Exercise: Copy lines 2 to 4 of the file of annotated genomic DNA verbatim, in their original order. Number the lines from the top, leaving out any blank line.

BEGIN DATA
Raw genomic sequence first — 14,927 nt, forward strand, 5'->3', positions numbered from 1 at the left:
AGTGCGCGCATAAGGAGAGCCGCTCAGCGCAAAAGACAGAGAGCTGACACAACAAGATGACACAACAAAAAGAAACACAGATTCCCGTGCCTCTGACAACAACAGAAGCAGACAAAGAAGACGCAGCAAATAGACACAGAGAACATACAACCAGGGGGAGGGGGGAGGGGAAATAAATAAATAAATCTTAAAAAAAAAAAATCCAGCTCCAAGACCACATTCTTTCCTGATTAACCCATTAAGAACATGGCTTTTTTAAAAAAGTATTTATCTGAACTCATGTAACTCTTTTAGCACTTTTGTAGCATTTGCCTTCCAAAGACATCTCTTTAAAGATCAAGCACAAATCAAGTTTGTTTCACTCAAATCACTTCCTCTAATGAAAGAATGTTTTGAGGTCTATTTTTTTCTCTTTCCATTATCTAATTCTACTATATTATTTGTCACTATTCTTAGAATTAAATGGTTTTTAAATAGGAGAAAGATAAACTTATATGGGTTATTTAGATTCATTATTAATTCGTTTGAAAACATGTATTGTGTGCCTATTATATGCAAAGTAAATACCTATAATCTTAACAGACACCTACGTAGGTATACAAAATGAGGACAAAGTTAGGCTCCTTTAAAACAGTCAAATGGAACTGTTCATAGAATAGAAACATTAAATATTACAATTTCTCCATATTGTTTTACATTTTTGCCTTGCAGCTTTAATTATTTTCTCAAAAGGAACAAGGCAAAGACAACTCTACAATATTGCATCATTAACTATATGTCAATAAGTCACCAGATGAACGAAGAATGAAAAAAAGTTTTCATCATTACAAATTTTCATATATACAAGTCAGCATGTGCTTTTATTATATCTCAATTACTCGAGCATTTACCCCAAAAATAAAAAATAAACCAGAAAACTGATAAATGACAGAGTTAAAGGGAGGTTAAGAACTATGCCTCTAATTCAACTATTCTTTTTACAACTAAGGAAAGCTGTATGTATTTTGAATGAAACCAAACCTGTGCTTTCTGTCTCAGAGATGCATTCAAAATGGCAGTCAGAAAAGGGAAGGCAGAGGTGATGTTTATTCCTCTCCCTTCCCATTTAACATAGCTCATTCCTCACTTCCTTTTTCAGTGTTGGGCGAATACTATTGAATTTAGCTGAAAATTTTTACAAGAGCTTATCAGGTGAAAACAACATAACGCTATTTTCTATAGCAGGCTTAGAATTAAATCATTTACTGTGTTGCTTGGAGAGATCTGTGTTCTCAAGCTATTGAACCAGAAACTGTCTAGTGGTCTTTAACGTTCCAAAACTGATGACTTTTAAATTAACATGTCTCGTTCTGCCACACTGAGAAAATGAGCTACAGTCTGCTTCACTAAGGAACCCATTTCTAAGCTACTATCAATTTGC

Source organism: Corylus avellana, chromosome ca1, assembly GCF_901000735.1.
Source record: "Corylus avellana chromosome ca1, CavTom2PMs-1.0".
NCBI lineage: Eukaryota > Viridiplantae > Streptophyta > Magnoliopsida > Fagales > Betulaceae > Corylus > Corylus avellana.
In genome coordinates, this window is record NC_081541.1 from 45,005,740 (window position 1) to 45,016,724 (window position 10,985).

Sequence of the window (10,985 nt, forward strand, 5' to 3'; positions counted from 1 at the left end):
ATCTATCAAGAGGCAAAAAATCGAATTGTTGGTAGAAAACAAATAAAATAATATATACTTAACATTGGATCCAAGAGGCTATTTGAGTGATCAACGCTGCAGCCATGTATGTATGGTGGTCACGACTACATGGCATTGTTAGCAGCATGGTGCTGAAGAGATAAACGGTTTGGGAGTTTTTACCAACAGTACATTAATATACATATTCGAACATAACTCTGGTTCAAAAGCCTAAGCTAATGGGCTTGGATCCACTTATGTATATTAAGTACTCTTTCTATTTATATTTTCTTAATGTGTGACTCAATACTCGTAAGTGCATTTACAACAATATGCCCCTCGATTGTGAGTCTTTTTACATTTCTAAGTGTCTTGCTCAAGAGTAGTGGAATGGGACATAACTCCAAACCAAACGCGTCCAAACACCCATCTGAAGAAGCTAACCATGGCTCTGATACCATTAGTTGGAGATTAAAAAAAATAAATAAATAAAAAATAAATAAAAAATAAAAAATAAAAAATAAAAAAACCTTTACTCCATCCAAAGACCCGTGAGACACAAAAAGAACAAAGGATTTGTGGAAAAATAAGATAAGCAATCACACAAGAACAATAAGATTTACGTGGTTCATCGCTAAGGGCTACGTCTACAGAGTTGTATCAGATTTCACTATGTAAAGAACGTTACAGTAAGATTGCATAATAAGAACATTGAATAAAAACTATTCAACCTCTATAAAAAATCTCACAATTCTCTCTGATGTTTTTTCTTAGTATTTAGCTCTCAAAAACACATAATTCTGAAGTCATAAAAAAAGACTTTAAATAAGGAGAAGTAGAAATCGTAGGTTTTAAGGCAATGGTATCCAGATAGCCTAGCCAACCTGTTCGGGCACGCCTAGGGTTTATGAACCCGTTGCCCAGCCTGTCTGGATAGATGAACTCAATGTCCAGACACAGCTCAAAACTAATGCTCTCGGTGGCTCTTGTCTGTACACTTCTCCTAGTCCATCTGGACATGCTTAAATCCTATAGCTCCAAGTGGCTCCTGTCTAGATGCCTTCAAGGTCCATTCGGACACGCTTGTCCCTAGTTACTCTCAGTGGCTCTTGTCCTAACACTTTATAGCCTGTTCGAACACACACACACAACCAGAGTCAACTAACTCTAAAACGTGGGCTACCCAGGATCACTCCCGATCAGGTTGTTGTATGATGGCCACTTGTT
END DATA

AGTGCGCGCATAAGGAGAGCCGCTCAGCGCAAAAGACAGAGAGCTGACACAACAAGATGACACAACAAAAAGAAACACAGATTCCCGTGCCTCTGACAACAACAGAAGCAGACAAAGAAGACGCAGCAAATAGACACAGAGAACATACAACCAGGGGGAGGGGGGAGGGGAAATAAATAAATAAATCTTAAAAAAAAAAAATCCAGCTCCAAGACCACATTCTTTCCTGATTAACCCATTAAGAACATGGCTTTTTTAAAAAAGTATTTATCTGAACTCATGTAACTCTTTTAGCACTTTTGTAGCATTTGCCTTCCAAAGACATCTCTTTAAAGATCAAGCACAAATCAAGTTTGTTTCACTCAAATCACTTCCTCTAATGAAAGAATGTTTTGAGGTCTATTTTTTTCTCTTTCCATTATCTAATTCTACTATATTATTTGTCACTATTCTTAGAATTAAATGGTTTTTAAATAGGAGAAAGATAAACTTATATGGGTTATTTAGATTCATTATTAATTCGTTTGAAAACATGTATTGTGTGCCTATTATATGCAAAGTAAATACCTATAATCTTAACAGACACCTACGTAGGTATACAAAATGAGGACAAAGTTAGGCTCCTTTAAAACAGTCAAATGGAACTGTTCATAGAATAGAAACATTAAATATTACAATTTCTCCATATTGTTTTACATTTTTGCCTTGCAGCTTTAATTATTTTCTCAAAAGGAACAAGGCAAAGACAACTCTACAATATTGCATCATTAACTATATGTCAATAAGTCACCAGATGAACGAAGAATGAAAAAAAGTTTTCATCATTACAAATTTTCATATATACAAGTCAGCATGTGCTTTTATTATATCTCAATTACTCGAGCATTTACCCCAAAAATAAAAAATAAACCAGAAAACTGATAAATGACAGAGTTAAAGGGAGGTTAAGAACTATGCCTCTAATTCAACTATTCTTTTTACAACTAAGGAAAGCTGTATGTATTTTGAATGAAACCAAACCTGTGCTTTCTGTCTCAGAGATGCATTCAAAATGGCAGTCAGAAAAGGGAAGGCAGAGGTGATGTTTATTCCTCTCCCTTCCCATTTAACATAGCTCATTCCTCACTTCCTTTTTCAGTGTTGGGCGAATACTATTGAATTTAGCTGAAAATTTTTACAAGAGCTTATCAGGTGAAAACAACATAACGCTATTTTCTATAGCAGGCTTAGAATTAAATCATTTACTGTGTTGCTTGGAGAGATCTGTGTTCTCAAGCTATTGAACCAGAAACTGTCTAGTGGTCTTTAACGTTCCAAAACTGATGACTTTTAAATTAACATGTCTCGTTCTGCCACACTGAGAAAATGAGCTACAGTCTGCTTCACTAAGGAACCCATTTCTAAGCTACTATCAATTTGC

Source organism: Corylus avellana, chromosome ca1, assembly GCF_901000735.1.
Source record: "Corylus avellana chromosome ca1, CavTom2PMs-1.0".